port /ˈport, ˈpɔrt/
Port, n. The manner in which a person bears himself; deportment; carriage; bearing; demeanor; hence, manner or style of living; as, a proud port. [archaic]
And of his port as meek as is a maid. --Chaucer.
The necessities of pomp, grandeur, and a suitable port in the world. --South.
Port, v. t. [imp. & p. p. Ported; p. pr. & vb. n. Porting.]
1. To carry; to bear; to transport. [Obs.]
They are easily ported by boat into other shires. --Fuller.
2. Mil. To throw, as a musket, diagonally across the body, with the lock in front, the right hand grasping the small of the stock, and the barrel sloping upward and crossing the point of the left shoulder; as, to port arms.
Began to hem him round with ported spears. --Milton.
Port arms, a position in the manual of arms, executed as above.
Port n. A dark red or purple astringent wine made in Portugal. It contains a large percentage of alcohol.
1. A place where ships may ride secure from storms; a sheltered inlet, bay, or cove; a harbor; a haven. Used also figuratively.
Peering in maps for ports and piers and roads. --Shak.
We are in port if we have Thee. --Keble.
2. In law and commercial usage, a harbor where vessels are admitted to discharge and receive cargoes, from whence they depart and where they finish their voyages.
Free port. See under Free.
Port bar. Naut, (a) A boom. See Boom, 4, also Bar, 3. (b) A bar, as of sand, at the mouth of, or in, a port.
Port charges Com., charges, as wharfage, etc., to which a ship or its cargo is subjected in a harbor.
Port of entry, a harbor where a customhouse is established for the legal entry of merchandise.
Port toll Law, a payment made for the privilege of bringing goods into port.
Port warden, the officer in charge of a port; a harbor master.
1. A passageway; an opening or entrance to an inclosed place; a gate; a door; a portal. [Archaic]
Him I accuse
The city ports by this hath entered. --Shak.
Form their ivory port the cherubim
Forth issuing. --Milton.
2. Naut. An opening in the side of a vessel; an embrasure through which cannon may be discharged; a porthole; also, the shutters which close such an opening.
Her ports being within sixteen inches of the water. --Sir W. Raleigh.
3. Mach. A passageway in a machine, through which a fluid, as steam, water, etc., may pass, as from a valve to the interior of the cylinder of a steam engine; an opening in a valve seat, or valve face.
Air port, Bridle port, etc. See under Air, Bridle, etc.
Port bar Naut., a bar to secure the ports of a ship in a gale.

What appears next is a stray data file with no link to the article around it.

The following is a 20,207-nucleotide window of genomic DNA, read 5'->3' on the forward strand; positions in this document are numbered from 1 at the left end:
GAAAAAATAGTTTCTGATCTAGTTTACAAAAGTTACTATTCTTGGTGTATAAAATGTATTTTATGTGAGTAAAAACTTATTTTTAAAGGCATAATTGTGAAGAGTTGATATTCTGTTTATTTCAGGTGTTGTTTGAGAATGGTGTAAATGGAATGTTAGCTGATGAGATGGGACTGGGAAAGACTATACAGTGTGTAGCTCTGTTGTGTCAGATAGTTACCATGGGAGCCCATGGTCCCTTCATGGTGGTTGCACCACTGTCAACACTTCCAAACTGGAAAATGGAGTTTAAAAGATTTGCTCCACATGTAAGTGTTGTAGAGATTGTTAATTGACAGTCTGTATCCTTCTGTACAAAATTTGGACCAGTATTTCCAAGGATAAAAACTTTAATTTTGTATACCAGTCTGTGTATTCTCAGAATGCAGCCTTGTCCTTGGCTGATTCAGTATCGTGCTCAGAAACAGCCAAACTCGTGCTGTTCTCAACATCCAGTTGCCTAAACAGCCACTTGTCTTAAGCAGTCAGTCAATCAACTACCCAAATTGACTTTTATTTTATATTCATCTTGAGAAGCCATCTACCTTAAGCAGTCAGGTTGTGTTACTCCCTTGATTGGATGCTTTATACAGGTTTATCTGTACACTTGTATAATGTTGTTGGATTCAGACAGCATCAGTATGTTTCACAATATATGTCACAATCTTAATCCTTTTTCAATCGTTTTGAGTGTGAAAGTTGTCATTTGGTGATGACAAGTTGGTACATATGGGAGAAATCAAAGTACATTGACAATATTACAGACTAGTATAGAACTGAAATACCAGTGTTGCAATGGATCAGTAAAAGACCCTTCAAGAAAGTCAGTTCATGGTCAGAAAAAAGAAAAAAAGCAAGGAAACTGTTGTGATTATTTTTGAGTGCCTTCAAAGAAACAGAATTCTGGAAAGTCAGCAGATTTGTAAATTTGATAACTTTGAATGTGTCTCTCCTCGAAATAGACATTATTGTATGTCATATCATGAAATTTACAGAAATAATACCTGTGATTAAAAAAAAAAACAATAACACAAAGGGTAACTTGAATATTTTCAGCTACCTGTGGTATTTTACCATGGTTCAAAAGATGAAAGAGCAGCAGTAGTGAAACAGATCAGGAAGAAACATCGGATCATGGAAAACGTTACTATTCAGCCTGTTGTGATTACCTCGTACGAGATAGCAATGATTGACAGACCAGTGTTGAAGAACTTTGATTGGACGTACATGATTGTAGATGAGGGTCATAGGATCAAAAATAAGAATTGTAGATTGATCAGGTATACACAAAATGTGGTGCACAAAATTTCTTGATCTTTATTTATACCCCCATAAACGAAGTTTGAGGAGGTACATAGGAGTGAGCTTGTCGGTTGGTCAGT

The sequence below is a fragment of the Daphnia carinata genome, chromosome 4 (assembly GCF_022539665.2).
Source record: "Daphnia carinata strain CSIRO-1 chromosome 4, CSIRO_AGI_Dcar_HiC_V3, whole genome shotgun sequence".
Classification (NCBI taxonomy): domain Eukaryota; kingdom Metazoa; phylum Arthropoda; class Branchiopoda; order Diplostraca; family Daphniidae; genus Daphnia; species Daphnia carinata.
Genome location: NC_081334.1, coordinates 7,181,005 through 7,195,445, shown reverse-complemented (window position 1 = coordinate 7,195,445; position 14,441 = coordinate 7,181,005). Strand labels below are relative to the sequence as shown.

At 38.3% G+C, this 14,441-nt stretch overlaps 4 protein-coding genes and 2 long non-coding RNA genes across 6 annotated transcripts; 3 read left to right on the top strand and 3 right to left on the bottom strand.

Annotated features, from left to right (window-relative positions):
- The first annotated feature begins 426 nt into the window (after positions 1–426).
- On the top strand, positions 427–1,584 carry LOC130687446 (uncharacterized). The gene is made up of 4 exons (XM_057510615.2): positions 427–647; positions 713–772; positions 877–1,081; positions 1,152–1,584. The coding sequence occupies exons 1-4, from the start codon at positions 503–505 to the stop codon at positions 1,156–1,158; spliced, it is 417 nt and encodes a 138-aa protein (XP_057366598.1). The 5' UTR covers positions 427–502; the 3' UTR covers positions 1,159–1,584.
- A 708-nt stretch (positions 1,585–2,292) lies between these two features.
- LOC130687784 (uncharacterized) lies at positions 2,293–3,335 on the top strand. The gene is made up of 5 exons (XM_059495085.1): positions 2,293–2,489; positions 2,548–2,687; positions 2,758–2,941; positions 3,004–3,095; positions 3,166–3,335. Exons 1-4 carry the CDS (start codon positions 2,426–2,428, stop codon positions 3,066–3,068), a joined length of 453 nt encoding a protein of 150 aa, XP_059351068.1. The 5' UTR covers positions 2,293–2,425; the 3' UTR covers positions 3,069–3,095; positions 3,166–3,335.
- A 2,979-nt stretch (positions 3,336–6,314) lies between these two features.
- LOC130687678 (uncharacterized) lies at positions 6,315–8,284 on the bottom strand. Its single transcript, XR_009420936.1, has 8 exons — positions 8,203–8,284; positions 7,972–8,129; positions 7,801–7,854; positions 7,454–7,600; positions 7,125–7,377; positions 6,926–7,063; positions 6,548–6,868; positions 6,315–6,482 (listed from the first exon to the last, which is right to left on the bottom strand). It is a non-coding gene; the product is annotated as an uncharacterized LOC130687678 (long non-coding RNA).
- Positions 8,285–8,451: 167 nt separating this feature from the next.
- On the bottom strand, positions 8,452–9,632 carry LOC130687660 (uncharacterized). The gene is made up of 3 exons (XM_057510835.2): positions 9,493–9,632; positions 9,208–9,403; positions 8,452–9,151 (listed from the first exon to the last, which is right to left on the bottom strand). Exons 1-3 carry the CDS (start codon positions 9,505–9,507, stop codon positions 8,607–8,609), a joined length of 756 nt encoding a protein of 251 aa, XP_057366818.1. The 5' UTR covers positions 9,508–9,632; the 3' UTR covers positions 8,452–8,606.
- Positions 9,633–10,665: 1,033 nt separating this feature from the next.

Port lid Naut., a lid or hanging for closing the portholes of a vessel.
Steam port, ∧ Exhaust port Steam Engine, the ports of the cylinder communicating with the valve or valves, for the entrance or exit of the steam, respectively.
Port, n. Naut. The larboard or left side of a ship (looking from the stern toward the bow); as, a vessel heels to port. See Note under Larboard. Also used adjectively.
Port, v. t. Naut. To turn or put to the left or larboard side of a ship; -- said of the helm, and used chiefly in the imperative, as a command; as, port your helm.
adj : located on the left side of a ship or aircraft [syn: larboard]
n 1: a place (seaport or airport) where people and merchandise
can enter or leave a country
2: sweet dark-red dessert wine originally from Portugal [syn: port
3: an opening (in a wall or ship or armored vehicle) for firing
through [syn: embrasure, porthole]
4: the left side of a ship or aircraft to someone facing the
bow or nose [syn: larboard] [ant: starboard]
5: (computer science) computer circuit consisting of the
hardware and associated circuitry that links one device
with another (especially a computer and a hard disk drive
or other peripherals) [syn: interface]
v 1: transfer data from one computer to another via a cable that
links connecting ports
2: put or turn on the left side, of a ship; "port the helm"
3: bring to port; "the captain ported the ship at night"
4: land at or reach a port; "The ship finally ported"
5: turn or go to the port or left side, of a ship; "The big
ship was slowly porting"
6: carry, bear, convey, or bring; "The small canoe could be
7: carry or hold with both hands diagonally across the body,
especially of weapons; "port a rifle"
8: drink port; "We were porting all in the club after dinner"